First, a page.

Indiana to clean up job numbers - 13 WTHR Indianapolis

Indiana to clean up job numbers

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The discussion took place this week, behind the scenes at an IEDC board meeting. The discussion took place this week, behind the scenes at an IEDC board meeting.

Bob Segall/13 Investigates

Indianapolis - The state of Indiana is going to clean up its job numbers. The announcement comes after 13 Investigates revealed state job statistics don't add up. Now, the state's former lieutenant governor is insisting on change.

The state of Indiana says it attracted 100,000 new jobs in the past five years, but that is on paper. When 13 Investigates went looking for those jobs, we found lots of deserted factories and empty corn fields where tens of thousands of jobs promoted by the Indiana Economic Development Corporation never showed up and skilled workers around the state say they cannot find a job.

For months, Eyewitness News has been asking IEDC where are all the jobs it's been bragging about? And now, the agency is asking that question, too.

John Mutz is a veteran politician and businessman. The former lieutenant governor now sits on the policy committee of the IEDC, and he wants to know Indiana's real job numbers.

"The transparency issue has to do with whether we clean up our data often enough," said Mutz. "I thought it was important to get it out on the table today and we talked about it."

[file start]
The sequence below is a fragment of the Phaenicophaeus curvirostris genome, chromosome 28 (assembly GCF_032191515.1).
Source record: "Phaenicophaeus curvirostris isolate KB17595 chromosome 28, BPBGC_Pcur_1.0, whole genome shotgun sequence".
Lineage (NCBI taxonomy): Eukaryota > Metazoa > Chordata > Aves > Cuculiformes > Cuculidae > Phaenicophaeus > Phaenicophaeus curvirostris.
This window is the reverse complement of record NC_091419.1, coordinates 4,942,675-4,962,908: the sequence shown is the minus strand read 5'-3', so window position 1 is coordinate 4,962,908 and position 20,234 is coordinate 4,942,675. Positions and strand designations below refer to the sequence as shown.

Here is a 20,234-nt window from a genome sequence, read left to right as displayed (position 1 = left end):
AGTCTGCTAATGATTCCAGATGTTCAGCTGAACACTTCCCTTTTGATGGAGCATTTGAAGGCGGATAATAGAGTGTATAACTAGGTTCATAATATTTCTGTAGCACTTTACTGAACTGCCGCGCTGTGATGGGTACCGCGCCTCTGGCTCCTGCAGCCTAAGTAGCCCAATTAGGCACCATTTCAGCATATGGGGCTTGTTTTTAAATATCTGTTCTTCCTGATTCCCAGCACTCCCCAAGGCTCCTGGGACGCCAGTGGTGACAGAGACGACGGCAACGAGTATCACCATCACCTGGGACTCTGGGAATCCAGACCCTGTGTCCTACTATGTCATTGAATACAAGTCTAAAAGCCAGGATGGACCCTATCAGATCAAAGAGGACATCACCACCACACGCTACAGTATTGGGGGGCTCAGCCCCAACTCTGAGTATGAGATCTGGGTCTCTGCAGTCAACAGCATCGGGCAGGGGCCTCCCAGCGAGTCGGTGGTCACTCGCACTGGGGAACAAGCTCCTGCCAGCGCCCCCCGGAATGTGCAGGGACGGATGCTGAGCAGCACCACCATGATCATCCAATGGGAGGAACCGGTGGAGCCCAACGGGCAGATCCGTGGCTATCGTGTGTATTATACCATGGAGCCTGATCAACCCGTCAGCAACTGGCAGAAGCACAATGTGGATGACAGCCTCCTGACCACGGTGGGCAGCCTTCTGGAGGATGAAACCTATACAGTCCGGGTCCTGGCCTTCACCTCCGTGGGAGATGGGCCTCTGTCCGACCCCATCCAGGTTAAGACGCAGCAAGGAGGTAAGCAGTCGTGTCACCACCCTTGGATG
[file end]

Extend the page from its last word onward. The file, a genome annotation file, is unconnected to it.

The discussion took place this week, behind the scenes at an IEDC board meeting. It comes after 13 Investigates showed the agency has been inflating the state's job numbers by continuing to report jobs that never materialized.

"We're going to insist on an annual basis that this takes place; alter those totals every year," said Mutz.

Mutz says IEDC needs to be more accurate and transparent and its annual reports must reflect real jobs, not just a laundry list of promises and projections that may never come true.

"If you have a company that went out of business and they're not going to create the rest of the jobs they committed, so you take them off the list. You got a company that's down a little because of the recession, they don't create the jobs as fast they would, so you alter their estimates. It's those kind of refinements that have to take place," said Mutz.

Each year, IEDC gives away millions of dollars in tax breaks and incentives to help bring companies to Indiana and you're paying for it. This board members says that's why you deserve to get the truth - to see how many jobs you're getting for your money.

"I think it's important for the public to understand what this money has been used for to know if they grants have produced the results that the governor claims. That's a realistic thing to ask," said Mutz.

A few months ago, IEDC released revised job numbers but they still don't add up. That's because the agency does not acknowledge thousands of jobs that fell through at companies that decided to cut back. The former lieutenant governor says IEDC will now begin re-assessing all jobs previously reported by the agency, and that will hopefully result in much more accurate statistics.

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